The path finding through the TLN 54 is under the control of the TLN control 82 and the junctor control 84. The TLN control 82 also includes the scanner system of the invention. The TLN control 82 and the junctor control 84 work together in completing the termination portion of a call, whether it is an internally terminated call, or an outgoing call to a distant office. The number translator 50 and line scanner-marker 56 are used to complete calls to local lines, and the code translator 52, together with the outgoing trtink marker 76 complete calls to trunks. The path finding scheme of the TLN control 82 includes a two step scan. The local junctor 36, or the trunk junctor 64, have been previously marked (depending upon whether its an incomingcall or locally generated call). Furthermore, the information in the local or trunk registers is transmitted from the registers via the register common 48 or 74 to either the number translator 50 or the code translator 52, depending upon whether it is a call terminating to a local subscriber, or a call going to a distant exchange, respectively. In the event of a call terminating to a local subscriber, the number translator 50 via the line scanner-marker circuit 56 marks the line circuit of the terminating call. In the event of an outgoing call, the code translator 52 via the outgoing trunk marker circuit 76 marks the particular outgoing trunk group 78.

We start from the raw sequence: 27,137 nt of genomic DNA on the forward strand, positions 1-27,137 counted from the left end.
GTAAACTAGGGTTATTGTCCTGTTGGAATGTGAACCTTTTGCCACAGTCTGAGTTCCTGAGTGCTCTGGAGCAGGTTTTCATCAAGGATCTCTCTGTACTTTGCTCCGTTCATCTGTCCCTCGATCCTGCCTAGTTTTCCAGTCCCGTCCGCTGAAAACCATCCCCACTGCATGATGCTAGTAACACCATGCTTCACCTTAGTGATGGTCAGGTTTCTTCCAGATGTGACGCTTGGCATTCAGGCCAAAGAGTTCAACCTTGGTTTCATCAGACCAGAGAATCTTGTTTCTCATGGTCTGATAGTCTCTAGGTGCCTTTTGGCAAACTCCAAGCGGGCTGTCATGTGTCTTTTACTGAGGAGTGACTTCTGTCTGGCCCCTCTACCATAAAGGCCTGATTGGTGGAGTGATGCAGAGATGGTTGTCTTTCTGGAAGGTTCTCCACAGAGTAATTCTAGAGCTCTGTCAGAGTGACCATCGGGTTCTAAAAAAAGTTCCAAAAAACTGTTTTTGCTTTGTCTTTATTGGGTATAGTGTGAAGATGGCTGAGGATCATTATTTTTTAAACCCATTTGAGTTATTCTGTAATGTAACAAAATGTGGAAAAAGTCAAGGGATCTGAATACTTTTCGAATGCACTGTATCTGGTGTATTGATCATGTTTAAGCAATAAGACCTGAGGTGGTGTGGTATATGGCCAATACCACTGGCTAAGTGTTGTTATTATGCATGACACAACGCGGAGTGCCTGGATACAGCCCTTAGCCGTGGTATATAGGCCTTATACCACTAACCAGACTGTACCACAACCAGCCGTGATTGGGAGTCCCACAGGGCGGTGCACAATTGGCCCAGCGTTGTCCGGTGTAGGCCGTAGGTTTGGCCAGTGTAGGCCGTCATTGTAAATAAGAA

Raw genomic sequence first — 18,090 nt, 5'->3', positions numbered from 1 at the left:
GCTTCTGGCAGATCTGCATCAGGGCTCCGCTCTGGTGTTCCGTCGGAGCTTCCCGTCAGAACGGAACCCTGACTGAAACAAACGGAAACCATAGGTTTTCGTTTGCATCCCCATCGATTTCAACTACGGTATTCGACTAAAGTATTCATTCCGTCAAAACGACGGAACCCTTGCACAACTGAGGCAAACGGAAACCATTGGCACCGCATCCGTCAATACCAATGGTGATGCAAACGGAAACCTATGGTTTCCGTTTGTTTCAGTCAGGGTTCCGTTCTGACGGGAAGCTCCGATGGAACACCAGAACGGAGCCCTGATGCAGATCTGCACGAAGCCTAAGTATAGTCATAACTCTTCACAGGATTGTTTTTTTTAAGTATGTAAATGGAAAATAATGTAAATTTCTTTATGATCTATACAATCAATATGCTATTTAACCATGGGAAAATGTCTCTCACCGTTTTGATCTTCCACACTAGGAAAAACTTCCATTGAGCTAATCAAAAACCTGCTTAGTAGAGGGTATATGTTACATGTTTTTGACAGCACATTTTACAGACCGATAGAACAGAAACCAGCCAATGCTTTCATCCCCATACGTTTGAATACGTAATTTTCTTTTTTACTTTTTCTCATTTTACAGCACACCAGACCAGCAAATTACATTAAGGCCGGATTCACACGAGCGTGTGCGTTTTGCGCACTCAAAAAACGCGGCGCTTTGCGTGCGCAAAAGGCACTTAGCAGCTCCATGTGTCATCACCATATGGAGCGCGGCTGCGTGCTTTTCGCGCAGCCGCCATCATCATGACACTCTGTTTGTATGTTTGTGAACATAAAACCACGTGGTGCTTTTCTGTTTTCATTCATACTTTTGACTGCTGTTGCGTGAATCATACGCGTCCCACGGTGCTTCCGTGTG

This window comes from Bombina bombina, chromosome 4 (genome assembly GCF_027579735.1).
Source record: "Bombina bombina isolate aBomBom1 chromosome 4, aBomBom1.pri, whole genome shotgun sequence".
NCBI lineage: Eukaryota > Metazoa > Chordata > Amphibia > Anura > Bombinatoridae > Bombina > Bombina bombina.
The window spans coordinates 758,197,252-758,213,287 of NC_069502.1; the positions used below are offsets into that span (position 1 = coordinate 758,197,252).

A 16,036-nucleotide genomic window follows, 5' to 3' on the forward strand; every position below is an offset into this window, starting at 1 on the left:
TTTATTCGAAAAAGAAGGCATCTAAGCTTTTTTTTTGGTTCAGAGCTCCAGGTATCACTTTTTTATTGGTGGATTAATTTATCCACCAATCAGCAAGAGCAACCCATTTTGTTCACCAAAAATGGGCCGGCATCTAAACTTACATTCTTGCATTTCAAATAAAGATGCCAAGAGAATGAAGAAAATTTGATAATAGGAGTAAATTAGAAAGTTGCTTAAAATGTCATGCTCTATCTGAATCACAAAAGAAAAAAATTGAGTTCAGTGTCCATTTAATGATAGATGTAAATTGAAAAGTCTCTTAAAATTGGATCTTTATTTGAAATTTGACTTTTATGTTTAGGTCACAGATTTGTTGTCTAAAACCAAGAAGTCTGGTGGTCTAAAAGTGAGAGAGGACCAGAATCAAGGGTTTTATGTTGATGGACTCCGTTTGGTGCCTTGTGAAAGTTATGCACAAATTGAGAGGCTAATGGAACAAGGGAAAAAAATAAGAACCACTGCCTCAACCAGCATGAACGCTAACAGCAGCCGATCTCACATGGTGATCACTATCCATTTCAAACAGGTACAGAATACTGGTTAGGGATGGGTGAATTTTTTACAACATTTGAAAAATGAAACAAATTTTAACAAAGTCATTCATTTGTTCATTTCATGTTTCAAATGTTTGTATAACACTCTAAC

The first scan of the TLN control detects a free path through the TLN 54 to either the marked outgoing trunk 78, or via the LLN 30 to a line circuit 32a-32n, and identifies the stage E module (the stage D module was identified by the seized local or trunk junctor). The next scan identifies and marks the input to the stage F module. The second scan also completes the connec' tions back through the D and E modules to the marked junctor by energizing the matrix mark relay coils and also provides power through the F stage and the LLN to energize the mark relay coils. After a metallic path check is made via the tip and ring leads, the sleeve connections are picked up to completethe connection through the TLN.